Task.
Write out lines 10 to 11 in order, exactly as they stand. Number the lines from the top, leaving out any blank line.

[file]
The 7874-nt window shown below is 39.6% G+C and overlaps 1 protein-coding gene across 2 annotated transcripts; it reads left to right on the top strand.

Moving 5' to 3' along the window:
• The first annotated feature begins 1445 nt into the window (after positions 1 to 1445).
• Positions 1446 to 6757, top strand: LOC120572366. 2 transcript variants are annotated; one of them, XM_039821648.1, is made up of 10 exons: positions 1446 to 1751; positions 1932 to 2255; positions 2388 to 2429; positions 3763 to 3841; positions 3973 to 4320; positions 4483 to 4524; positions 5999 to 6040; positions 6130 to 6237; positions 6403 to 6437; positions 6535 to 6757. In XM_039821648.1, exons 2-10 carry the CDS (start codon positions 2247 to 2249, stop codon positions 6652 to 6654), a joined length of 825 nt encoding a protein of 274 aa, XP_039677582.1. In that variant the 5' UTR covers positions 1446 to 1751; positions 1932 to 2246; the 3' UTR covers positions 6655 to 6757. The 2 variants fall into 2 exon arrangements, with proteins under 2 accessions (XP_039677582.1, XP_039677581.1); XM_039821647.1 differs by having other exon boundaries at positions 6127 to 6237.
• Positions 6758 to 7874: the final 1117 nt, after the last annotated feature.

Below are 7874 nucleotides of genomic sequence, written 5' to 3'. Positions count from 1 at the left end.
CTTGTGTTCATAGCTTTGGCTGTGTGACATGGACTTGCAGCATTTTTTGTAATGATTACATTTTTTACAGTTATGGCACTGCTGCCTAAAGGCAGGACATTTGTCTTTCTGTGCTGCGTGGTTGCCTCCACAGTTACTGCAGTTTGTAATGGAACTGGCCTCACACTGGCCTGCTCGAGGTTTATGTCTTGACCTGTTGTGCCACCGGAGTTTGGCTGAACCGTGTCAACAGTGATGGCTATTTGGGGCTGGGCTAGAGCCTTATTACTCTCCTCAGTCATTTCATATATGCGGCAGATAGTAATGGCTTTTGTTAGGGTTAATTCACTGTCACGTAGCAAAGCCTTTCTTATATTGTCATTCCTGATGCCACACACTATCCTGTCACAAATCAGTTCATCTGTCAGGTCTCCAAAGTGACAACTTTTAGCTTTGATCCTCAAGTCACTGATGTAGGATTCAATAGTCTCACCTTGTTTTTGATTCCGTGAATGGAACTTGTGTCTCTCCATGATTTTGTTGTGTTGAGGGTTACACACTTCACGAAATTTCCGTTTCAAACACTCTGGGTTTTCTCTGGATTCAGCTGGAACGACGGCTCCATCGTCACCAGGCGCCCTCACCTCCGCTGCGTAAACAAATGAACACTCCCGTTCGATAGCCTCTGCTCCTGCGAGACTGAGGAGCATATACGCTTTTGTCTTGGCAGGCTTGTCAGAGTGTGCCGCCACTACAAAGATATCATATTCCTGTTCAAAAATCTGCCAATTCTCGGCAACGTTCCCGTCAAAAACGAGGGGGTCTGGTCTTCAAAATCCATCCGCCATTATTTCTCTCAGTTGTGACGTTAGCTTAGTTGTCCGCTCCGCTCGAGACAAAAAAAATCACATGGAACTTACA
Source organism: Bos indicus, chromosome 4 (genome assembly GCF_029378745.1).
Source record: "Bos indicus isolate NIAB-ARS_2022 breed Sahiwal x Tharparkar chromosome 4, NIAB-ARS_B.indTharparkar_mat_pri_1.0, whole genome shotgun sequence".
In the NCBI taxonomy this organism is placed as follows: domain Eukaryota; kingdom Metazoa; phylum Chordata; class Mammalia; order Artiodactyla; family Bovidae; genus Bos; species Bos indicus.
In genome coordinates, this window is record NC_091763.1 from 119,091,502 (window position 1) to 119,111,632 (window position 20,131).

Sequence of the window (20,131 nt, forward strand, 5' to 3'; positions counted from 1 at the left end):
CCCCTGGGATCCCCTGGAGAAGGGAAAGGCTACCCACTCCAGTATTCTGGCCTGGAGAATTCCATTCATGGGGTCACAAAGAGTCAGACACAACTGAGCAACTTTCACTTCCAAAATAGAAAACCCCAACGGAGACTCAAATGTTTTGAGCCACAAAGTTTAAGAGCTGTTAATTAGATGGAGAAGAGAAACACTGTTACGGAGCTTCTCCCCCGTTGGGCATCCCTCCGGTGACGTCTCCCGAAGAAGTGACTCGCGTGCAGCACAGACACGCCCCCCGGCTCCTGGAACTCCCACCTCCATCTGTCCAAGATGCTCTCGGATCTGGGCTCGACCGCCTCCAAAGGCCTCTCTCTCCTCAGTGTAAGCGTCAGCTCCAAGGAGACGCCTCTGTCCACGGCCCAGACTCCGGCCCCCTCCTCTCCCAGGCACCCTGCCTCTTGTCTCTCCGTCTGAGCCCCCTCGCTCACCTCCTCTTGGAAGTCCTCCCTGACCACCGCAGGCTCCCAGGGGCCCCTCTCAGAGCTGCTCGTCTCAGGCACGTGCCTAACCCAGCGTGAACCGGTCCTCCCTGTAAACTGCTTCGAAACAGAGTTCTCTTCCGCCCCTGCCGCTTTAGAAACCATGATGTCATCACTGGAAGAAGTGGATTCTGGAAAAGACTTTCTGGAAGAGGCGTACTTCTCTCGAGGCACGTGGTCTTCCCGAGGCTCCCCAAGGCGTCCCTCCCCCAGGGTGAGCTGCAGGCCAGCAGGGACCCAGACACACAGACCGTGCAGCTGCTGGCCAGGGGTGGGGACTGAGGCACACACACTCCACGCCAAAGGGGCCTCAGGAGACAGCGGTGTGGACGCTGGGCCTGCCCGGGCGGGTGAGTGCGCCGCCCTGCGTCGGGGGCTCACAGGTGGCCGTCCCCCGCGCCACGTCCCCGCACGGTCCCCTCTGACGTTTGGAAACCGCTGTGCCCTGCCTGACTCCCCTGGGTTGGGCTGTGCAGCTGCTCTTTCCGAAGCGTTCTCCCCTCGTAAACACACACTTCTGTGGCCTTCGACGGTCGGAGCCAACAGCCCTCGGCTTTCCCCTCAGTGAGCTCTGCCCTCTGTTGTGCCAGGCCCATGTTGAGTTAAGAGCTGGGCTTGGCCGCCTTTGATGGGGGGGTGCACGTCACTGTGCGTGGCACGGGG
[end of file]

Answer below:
In the NCBI taxonomy this organism is placed as follows: domain Eukaryota; kingdom Metazoa; phylum Chordata; class Mammalia; order Artiodactyla; family Bovidae; genus Bos; species Bos indicus.
In genome coordinates, this window is record NC_091763.1 from 119,091,502 (window position 1) to 119,111,632 (window position 20,131).